A hacking duo accused of being "on call" for the Chinese government's Ministry of State Security has been indicted in the US for targeting an Australian defence contractor and solar energy engineering company.
Li Xiaoyu, 34, and Dong Jiazhi, 33, allegedly stole approximately 320 gigabytes of documents, source code, engineering schematics and technical manuals from the defence contractor.
Li and Dong also conducted surveillance on US biotech firms working on COVID-19 vaccines and businesses in the UK, Japan, Belgium, Germany, Sweden, Lithuania, the Netherlands, Spain and South Korea, according to US prosecutors.
"These intrusions are yet another example of China's brazen willingness to engage in theft through computer intrusions contrary to their international commitments," US Assistant Attorney General John Demers told reporters in Washington DC.
The hacking allegations against the Australian defence contractor, solar engineering company and other firms, governments and individuals are contained in a 27-page federal grand jury indictment.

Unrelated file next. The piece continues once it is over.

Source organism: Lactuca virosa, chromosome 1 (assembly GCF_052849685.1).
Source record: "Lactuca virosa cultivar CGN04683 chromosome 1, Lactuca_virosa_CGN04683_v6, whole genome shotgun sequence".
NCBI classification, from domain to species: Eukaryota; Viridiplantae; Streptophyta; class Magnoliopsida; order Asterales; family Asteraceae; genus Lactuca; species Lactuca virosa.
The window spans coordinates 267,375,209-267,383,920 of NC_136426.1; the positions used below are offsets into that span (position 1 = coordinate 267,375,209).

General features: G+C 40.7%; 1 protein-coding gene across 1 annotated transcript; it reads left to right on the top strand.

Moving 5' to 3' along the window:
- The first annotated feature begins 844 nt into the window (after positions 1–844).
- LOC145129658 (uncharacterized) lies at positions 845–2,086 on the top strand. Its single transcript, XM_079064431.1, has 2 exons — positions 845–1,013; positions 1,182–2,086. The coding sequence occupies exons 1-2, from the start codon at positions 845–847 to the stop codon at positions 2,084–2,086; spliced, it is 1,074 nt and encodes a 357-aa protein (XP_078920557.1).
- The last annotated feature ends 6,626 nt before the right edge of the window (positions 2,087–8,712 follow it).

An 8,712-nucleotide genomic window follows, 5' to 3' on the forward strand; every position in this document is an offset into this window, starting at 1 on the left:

The Australian Signals Directorate, Australian Cyber Security Centre and the foreign affairs and home affairs departments said in a statement on Wednesday it was a concerning compromise of networks "for commercial and personal gain".
"Of particular concern, these individuals also reportedly targeted COVID-19 research as well as political dissidents, religious minorities and human rights advocates," the agencies said.
"Australia reiterates our call to all countries to refrain from behaviour which violates their international commitments.
"We welcome actions designed to hold malicious cyber actors to account."
Li and Dong, both nationals and residents of China, were classmates at an electrical engineering college in Chengdu, China.
The FBI has released wanted posters for the two men.
The 11-count indictment alleges their hacking campaign lasted more than 10 years and involved terabytes of data.
They stole "hundreds of millions of dollars" in trade secrets and intellectual property from companies and targeted individual dissidents, clergy, and democratic and human rights activists in Hong Kong, China and other parts of the world.
The identities of the Australian defence contractor and solar business were not disclosed in the indictment.
The defence contractor was allegedly hacked on April 18 last year and the solar business earlier this year.
Li and Dong face charges including conspiracy to commit computer fraud, conspiracy to commit theft of trade secrets and aggravated identity theft.